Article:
Outliers are observations within a dataset that seem not to belong with the rest of the data. They could be caused, for example, by spurious entries that need to be eliminated before further analysis, or by hard-to-detect signals of interest in their own right.

The **probout** package provides unsupervised estimates
of the probability of outlyingness for observations, based largely on
separation in terms of distance. It is intended for multivariate numeric
data with large numbers of sequentially accessible observations. The
dimensionality of the data should not be too large, so that distances
between individual observations can be computed efficiently.

The method relies on leader clustering (Hartigan,1975) to reduce the
size of the data in an initial phase. Leader clustering partitions the
data into groups that are within a user-specified radius \(\rho\) of *leader* observations. The
leader observations are those that are not within \(\rho\) of an existing leader as the data is
processed sequentially. The leader observations, and hence the
associated groups, will typically vary with the order of the data. By
default, the data is normalized through min-max scaling, in which each
variable is mapped to the unit interval.

After leader clustering, an outlier probability is determined for each group, based on the group centroids and data simulated from a mixture model defined by the group proportions, centroids, and variances, accumulated as the data is processed sequentially. The centroids are included to ensure representation of any groups with proportions so small that it would be unlikely that a simulated observation would be drawn from those groups.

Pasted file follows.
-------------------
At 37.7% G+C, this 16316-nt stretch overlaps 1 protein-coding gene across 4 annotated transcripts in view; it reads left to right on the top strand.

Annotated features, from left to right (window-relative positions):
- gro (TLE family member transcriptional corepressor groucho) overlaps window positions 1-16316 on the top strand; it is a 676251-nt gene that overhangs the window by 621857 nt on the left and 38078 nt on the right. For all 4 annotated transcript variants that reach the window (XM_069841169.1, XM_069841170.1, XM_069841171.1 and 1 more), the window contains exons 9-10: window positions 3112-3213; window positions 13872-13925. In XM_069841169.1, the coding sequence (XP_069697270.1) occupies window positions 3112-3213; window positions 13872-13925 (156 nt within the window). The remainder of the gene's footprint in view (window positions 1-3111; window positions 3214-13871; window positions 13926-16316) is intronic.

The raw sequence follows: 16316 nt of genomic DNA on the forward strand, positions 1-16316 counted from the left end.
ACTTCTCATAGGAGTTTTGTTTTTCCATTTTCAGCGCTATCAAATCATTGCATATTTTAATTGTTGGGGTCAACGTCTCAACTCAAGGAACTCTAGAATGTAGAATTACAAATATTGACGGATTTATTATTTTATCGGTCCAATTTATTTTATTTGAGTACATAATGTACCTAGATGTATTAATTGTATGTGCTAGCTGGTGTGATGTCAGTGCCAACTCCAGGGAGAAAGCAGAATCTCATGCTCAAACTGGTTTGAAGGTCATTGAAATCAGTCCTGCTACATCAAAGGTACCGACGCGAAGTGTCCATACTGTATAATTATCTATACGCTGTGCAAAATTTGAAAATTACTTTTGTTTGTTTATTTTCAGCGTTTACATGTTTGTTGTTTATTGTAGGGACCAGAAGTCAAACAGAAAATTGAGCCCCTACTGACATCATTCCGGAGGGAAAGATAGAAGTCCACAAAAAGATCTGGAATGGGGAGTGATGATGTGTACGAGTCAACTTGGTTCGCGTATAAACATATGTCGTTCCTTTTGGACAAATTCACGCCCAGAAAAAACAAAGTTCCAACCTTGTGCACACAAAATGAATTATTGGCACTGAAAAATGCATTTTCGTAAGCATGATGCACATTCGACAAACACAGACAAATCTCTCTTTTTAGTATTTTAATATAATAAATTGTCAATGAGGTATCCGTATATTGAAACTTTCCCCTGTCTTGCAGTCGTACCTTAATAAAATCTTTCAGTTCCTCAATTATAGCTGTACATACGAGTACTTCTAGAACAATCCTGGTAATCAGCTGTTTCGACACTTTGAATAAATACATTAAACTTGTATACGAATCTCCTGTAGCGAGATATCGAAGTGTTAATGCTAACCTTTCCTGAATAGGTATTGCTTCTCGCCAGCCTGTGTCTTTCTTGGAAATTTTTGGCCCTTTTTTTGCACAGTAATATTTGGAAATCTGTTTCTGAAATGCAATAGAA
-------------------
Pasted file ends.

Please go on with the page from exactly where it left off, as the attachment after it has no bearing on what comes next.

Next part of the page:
**probout** estimates outlier probabilities by fitting
an exponential distribution to a nonparametric outlier statistic from
robust statistics (Stahel 1981, Donoho 1982). This statistic is
essentially a robust \(z\)-score: for
each observation, the median is subtracted and the absolute value of the
result is divided by the median absolute deviation (MAD). For
multivariate data, the univariate statistic is repeatedly computed for
many random projections of the data, and the maximum value is retained
as the value of the multvariate statistic. Outliers correspond to
unusually large values of the outlier statistic.

We use the 100, 400, 1500 meter timings from the *Decathlon*
dataset from CRAN package **GDAdata**.

```
require(GDAdata)
data(Decathlon)
x <- Decathlon[,c("m100","m400","m1500")]
```

A projection of the data onto the first and third coordinates can be produced as follows:

```
plot(x[,1], x[,3], xlab = "100 meter timings", ylab = "1500 meter timings",
main = "", pch = 16, cex = .5)
```

To obtain outlier probabilities, first apply leader clustering:

```
require(probout)
require(FNN)
```

`lead <- leader(x)`

The *leader* function produces a list of leader clusterings
for each radius supplied as a argument. The default is to compute the
leader clustering for a single radius, which corresponds to the default
radius \(0.1 ~ / ~ log(n)^{(1/p)}\)
from Wilkinson (2016) â€” the same as in the **HDoutliers**
package (Fraley 2016). A plot of the leaders can be produced as
follows:

```
plot(x[,1], x[,3], xlab = "100 meter timings", ylab = "1500 meter timings",
main = "leader observations (blue)", pch = 16, cex = .5)
leads <- lead[[1]]$leaders
points(x[leads,1],x[leads,3],pch="+",cex=1.5,col="dodgerblue")
```